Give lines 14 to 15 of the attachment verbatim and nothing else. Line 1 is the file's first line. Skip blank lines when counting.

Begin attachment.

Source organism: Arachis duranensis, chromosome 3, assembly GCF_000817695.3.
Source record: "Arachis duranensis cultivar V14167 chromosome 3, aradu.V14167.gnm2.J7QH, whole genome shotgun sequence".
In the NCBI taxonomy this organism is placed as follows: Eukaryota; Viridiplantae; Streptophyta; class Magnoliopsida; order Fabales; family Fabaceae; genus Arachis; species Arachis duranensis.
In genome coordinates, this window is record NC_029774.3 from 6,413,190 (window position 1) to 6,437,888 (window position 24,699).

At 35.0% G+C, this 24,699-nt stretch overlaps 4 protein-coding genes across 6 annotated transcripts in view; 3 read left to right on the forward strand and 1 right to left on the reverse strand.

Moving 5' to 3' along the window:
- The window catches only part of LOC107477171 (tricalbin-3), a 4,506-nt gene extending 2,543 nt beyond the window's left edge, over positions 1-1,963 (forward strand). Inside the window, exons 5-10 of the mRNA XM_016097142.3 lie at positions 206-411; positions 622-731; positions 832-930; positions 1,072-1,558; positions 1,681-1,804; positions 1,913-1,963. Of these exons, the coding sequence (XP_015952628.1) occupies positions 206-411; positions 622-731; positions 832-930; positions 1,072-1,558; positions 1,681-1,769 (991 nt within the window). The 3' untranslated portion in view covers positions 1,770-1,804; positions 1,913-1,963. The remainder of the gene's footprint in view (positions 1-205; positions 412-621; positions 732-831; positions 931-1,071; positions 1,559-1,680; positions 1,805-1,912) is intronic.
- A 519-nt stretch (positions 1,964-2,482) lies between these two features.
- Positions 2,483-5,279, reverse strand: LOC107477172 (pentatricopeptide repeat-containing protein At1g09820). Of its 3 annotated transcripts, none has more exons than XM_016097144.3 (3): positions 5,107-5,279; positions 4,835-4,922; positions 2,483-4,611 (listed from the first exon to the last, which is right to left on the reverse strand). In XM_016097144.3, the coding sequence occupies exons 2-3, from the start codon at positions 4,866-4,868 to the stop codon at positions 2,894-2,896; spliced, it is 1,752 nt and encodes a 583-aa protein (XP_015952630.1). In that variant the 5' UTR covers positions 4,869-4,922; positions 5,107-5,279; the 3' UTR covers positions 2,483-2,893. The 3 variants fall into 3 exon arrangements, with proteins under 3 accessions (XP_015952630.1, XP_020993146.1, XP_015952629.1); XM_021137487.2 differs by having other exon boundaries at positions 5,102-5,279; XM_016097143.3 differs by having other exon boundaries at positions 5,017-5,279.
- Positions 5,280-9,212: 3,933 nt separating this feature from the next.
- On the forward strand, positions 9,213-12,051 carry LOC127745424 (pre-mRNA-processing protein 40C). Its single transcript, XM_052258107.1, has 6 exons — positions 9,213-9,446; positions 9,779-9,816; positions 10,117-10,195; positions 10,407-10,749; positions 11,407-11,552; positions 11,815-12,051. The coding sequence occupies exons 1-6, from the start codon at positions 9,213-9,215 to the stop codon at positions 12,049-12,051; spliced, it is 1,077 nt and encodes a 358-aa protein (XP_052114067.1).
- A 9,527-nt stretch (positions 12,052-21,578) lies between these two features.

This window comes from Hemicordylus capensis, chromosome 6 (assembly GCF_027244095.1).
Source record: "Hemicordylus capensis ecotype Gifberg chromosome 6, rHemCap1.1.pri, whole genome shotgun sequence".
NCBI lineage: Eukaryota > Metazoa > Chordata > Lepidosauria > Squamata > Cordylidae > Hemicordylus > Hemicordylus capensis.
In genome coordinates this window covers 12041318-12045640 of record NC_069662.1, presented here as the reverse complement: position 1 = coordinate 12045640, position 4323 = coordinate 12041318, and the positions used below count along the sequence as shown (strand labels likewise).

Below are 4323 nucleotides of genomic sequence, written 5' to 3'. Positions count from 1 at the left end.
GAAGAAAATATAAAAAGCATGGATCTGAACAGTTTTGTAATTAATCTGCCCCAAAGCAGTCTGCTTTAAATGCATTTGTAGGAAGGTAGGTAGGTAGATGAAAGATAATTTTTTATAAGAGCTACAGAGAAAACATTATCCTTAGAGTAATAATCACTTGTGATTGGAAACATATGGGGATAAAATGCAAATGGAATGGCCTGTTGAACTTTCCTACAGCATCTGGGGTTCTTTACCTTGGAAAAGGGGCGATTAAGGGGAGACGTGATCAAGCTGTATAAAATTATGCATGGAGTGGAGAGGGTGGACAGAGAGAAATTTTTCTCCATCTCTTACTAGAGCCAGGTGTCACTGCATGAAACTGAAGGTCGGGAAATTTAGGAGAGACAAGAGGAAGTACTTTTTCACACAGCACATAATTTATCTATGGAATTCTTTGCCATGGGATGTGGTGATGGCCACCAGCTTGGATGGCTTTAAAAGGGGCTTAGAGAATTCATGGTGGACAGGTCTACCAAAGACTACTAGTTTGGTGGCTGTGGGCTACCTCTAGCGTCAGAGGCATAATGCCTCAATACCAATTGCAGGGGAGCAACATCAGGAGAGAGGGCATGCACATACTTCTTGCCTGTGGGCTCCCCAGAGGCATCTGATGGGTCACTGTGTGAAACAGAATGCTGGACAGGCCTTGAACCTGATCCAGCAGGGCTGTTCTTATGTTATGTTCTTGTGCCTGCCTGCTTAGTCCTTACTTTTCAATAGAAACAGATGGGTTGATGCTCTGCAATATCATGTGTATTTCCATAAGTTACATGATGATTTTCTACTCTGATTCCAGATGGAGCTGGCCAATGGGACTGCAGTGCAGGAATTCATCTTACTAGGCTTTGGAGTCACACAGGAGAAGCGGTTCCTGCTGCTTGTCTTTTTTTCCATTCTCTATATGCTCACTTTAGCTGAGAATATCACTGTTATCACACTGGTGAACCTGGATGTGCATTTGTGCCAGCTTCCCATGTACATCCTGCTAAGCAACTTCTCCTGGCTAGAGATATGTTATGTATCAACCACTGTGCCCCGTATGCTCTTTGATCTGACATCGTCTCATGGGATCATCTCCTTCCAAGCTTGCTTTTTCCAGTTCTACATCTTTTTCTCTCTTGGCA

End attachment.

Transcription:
Source record: "Hemicordylus capensis ecotype Gifberg chromosome 6, rHemCap1.1.pri, whole genome shotgun sequence".
NCBI lineage: Eukaryota > Metazoa > Chordata > Lepidosauria > Squamata > Cordylidae > Hemicordylus > Hemicordylus capensis.